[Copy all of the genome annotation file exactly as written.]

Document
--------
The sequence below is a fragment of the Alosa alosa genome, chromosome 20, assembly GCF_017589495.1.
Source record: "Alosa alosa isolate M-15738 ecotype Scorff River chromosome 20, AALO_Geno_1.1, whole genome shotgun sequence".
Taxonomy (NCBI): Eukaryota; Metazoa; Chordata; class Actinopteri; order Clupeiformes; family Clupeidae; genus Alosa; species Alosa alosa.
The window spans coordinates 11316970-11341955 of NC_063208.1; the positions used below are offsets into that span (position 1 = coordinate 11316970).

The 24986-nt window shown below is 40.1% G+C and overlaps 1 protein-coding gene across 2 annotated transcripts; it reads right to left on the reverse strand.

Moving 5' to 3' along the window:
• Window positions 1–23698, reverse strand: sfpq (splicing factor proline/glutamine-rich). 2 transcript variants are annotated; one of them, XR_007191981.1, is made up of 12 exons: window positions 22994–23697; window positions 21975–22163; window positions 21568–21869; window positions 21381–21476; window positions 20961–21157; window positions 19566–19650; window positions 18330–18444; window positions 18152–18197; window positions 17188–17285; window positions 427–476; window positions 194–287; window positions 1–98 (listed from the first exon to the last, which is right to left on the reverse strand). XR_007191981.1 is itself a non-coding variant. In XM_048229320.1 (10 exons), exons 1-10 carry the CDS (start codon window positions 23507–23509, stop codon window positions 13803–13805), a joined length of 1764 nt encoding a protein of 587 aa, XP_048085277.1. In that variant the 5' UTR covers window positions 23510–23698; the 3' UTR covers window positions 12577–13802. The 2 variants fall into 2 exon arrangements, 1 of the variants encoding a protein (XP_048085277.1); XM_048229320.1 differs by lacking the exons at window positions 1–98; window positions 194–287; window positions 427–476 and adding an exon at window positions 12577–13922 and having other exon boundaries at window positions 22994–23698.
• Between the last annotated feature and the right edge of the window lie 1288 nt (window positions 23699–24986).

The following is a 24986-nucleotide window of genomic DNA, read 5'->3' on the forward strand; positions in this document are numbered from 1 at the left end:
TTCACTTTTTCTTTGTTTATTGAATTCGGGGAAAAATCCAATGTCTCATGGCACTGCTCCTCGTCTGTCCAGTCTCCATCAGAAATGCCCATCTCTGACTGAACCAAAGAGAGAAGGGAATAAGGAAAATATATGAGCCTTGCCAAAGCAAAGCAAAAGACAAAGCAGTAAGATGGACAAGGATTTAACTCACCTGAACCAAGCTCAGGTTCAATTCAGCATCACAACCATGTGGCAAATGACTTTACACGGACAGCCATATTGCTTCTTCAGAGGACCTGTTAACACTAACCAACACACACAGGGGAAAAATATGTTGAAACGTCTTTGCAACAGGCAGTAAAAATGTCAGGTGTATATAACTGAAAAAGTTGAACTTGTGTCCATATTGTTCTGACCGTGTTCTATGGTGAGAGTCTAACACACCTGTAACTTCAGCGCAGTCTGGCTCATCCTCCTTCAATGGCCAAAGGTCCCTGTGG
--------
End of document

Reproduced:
The sequence below is a fragment of the Alosa alosa genome, chromosome 20, assembly GCF_017589495.1.
Source record: "Alosa alosa isolate M-15738 ecotype Scorff River chromosome 20, AALO_Geno_1.1, whole genome shotgun sequence".
Taxonomy (NCBI): Eukaryota; Metazoa; Chordata; class Actinopteri; order Clupeiformes; family Clupeidae; genus Alosa; species Alosa alosa.
The window spans coordinates 11316970-11341955 of NC_063208.1; the positions used below are offsets into that span (position 1 = coordinate 11316970).

The 24986-nt window shown below is 40.1% G+C and overlaps 1 protein-coding gene across 2 annotated transcripts; it reads right to left on the reverse strand.

Moving 5' to 3' along the window:
• Window positions 1–23698, reverse strand: sfpq (splicing factor proline/glutamine-rich). 2 transcript variants are annotated; one of them, XR_007191981.1, is made up of 12 exons: window positions 22994–23697; window positions 21975–22163; window positions 21568–21869; window positions 21381–21476; window positions 20961–21157; window positions 19566–19650; window positions 18330–18444; window positions 18152–18197; window positions 17188–17285; window positions 427–476; window positions 194–287; window positions 1–98 (listed from the first exon to the last, which is right to left on the reverse strand). XR_007191981.1 is itself a non-coding variant. In XM_048229320.1 (10 exons), exons 1-10 carry the CDS (start codon window positions 23507–23509, stop codon window positions 13803–13805), a joined length of 1764 nt encoding a protein of 587 aa, XP_048085277.1. In that variant the 5' UTR covers window positions 23510–23698; the 3' UTR covers window positions 12577–13802. The 2 variants fall into 2 exon arrangements, 1 of the variants encoding a protein (XP_048085277.1); XM_048229320.1 differs by lacking the exons at window positions 1–98; window positions 194–287; window positions 427–476 and adding an exon at window positions 12577–13922 and having other exon boundaries at window positions 22994–23698.
• Between the last annotated feature and the right edge of the window lie 1288 nt (window positions 23699–24986).

The following is a 24986-nucleotide window of genomic DNA, read 5'->3' on the forward strand; positions in this document are numbered from 1 at the left end:
TTCACTTTTTCTTTGTTTATTGAATTCGGGGAAAAATCCAATGTCTCATGGCACTGCTCCTCGTCTGTCCAGTCTCCATCAGAAATGCCCATCTCTGACTGAACCAAAGAGAGAAGGGAATAAGGAAAATATATGAGCCTTGCCAAAGCAAAGCAAAAGACAAAGCAGTAAGATGGACAAGGATTTAACTCACCTGAACCAAGCTCAGGTTCAATTCAGCATCACAACCATGTGGCAAATGACTTTACACGGACAGCCATATTGCTTCTTCAGAGGACCTGTTAACACTAACCAACACACACAGGGGAAAAATATGTTGAAACGTCTTTGCAACAGGCAGTAAAAATGTCAGGTGTATATAACTGAAAAAGTTGAACTTGTGTCCATATTGTTCTGACCGTGTTCTATGGTGAGAGTCTAACACACCTGTAACTTCAGCGCAGTCTGGCTCATCCTCCTTCAATGGCCAAAGGTCCCTGTGG